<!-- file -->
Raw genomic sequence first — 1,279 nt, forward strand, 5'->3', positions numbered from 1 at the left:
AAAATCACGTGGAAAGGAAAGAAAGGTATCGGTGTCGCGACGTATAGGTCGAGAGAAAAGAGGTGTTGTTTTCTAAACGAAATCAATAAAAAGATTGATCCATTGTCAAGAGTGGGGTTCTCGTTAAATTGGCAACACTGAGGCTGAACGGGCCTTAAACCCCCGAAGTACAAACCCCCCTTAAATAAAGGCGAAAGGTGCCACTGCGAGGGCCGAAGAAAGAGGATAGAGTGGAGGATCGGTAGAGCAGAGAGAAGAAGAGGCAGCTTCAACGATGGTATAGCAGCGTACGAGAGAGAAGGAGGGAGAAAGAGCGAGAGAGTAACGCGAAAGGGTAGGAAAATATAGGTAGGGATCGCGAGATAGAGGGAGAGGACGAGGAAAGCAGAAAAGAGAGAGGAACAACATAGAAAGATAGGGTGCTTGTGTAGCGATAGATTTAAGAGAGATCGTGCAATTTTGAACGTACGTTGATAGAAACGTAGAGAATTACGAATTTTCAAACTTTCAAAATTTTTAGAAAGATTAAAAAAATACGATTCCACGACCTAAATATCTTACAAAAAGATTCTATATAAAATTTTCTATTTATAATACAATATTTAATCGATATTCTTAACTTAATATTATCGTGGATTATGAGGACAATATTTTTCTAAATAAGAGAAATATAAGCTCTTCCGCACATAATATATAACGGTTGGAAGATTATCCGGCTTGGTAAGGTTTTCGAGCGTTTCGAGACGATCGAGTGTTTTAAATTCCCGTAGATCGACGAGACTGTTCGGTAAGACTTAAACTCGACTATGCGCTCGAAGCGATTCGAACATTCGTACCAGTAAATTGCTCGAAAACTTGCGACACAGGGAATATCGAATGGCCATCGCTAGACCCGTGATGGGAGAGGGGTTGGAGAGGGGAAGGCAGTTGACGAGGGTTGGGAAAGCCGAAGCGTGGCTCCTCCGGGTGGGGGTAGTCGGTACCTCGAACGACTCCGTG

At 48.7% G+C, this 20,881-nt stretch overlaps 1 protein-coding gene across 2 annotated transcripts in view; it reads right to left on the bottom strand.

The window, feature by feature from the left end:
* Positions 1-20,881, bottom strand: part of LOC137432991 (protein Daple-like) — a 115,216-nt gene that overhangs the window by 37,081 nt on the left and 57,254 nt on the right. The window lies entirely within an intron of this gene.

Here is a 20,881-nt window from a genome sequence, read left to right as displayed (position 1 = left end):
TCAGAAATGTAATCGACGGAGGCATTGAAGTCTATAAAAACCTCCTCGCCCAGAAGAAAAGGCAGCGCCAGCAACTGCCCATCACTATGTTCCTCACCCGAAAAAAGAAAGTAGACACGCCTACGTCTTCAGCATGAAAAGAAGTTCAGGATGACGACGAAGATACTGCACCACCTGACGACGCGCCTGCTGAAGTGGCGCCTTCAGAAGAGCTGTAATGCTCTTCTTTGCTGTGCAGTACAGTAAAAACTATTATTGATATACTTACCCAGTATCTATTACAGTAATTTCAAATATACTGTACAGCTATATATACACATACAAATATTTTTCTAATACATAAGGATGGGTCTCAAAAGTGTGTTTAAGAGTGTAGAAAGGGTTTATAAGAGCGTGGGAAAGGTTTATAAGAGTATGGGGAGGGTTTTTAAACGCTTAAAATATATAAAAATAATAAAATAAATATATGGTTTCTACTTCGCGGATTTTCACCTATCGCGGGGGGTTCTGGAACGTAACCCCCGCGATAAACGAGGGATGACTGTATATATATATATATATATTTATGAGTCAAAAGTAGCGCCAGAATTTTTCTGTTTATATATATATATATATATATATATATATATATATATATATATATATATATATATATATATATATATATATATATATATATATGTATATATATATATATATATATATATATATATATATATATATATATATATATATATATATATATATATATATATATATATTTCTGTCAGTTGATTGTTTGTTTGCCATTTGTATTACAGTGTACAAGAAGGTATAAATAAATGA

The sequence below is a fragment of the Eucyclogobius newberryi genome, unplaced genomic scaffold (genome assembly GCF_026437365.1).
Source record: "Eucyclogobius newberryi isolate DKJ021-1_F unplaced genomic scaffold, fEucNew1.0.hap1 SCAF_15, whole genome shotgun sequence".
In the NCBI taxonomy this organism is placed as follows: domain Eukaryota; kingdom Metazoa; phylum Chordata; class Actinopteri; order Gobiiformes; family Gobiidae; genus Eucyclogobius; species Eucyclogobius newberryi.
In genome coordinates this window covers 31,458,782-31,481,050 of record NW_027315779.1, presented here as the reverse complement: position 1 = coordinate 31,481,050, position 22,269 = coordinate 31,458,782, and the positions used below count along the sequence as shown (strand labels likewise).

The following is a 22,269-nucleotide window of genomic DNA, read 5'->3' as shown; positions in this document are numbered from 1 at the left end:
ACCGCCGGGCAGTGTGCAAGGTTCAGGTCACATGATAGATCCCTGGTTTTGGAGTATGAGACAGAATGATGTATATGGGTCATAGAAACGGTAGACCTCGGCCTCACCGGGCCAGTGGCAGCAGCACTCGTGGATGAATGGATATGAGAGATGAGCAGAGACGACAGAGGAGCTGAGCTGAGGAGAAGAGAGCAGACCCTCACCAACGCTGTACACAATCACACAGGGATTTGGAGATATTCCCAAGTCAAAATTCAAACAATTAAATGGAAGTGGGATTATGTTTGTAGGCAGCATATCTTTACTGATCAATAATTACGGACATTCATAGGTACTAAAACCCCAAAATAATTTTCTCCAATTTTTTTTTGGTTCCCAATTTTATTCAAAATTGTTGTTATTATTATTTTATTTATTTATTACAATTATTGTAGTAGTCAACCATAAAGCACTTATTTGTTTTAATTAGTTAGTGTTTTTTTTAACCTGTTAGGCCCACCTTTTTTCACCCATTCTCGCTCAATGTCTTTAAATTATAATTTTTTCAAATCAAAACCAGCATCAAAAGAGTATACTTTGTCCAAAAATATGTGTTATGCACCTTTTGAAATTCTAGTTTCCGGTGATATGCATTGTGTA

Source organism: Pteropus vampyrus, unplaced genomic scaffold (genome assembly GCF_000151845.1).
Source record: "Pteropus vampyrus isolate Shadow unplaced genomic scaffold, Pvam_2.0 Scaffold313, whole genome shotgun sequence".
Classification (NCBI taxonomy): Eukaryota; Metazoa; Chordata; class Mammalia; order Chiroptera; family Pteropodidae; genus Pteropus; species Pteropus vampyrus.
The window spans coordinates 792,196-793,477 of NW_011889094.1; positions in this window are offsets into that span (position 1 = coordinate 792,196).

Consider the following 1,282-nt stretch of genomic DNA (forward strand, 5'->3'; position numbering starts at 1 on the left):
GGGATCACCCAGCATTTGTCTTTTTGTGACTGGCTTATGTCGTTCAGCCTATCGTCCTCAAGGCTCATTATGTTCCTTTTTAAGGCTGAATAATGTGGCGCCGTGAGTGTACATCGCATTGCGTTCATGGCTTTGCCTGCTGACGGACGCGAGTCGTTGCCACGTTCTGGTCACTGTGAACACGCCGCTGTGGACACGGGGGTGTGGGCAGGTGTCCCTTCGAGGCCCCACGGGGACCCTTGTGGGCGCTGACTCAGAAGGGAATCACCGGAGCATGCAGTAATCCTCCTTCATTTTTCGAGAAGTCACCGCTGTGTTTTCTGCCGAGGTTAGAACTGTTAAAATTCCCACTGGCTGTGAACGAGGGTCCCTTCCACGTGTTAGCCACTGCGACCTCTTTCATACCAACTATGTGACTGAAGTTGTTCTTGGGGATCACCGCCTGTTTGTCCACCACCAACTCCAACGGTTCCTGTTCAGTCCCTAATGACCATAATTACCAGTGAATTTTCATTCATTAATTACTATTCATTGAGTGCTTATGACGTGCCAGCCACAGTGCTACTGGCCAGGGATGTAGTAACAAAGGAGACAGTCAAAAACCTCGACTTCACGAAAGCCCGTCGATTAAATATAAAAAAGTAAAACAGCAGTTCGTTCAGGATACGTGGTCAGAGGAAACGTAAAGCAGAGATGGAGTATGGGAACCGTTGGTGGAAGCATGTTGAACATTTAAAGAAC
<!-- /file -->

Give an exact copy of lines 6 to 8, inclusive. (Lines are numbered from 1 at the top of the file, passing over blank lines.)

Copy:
Here is a 20,881-nt window from a genome sequence, read left to right as displayed (position 1 = left end):
TCAGAAATGTAATCGACGGAGGCATTGAAGTCTATAAAAACCTCCTCGCCCAGAAGAAAAGGCAGCGCCAGCAACTGCCCATCACTATGTTCCTCACCCGAAAAAAGAAAGTAGACACGCCTACGTCTTCAGCATGAAAAGAAGTTCAGGATGACGACGAAGATACTGCACCACCTGACGACGCGCCTGCTGAAGTGGCGCCTTCAGAAGAGCTGTAATGCTCTTCTTTGCTGTGCAGTACAGTAAAAACTATTATTGATATACTTACCCAGTATCTATTACAGTAATTTCAAATATACTGTACAGCTATATATACACATACAAATATTTTTCTAATACATAAGGATGGGTCTCAAAAGTGTGTTTAAGAGTGTAGAAAGGGTTTATAAGAGCGTGGGAAAGGTTTATAAGAGTATGGGGAGGGTTTTTAAACGCTTAAAATATATAAAAATAATAAAATAAATATATGGTTTCTACTTCGCGGATTTTCACCTATCGCGGGGGGTTCTGGAACGTAACCCCCGCGATAAACGAGGGATGACTGTATATATATATATATATATTTATGAGTCAAAAGTAGCGCCAGAATTTTTCTGTTTATATATATATATATATATATATATATATATATATATATATATATATATATATATATATATATATATATATATATATATATATGTATATATATATATATATATATATATATATATATATATATATATATATATATATATATATATATATATATATATATATATTTCTGTCAGTTGATTGTTTGTTTGCCATTTGTATTACAGTGTACAAGAAGGTATAAATAAATGA

The sequence below is a fragment of the Eucyclogobius newberryi genome, unplaced genomic scaffold (genome assembly GCF_026437365.1).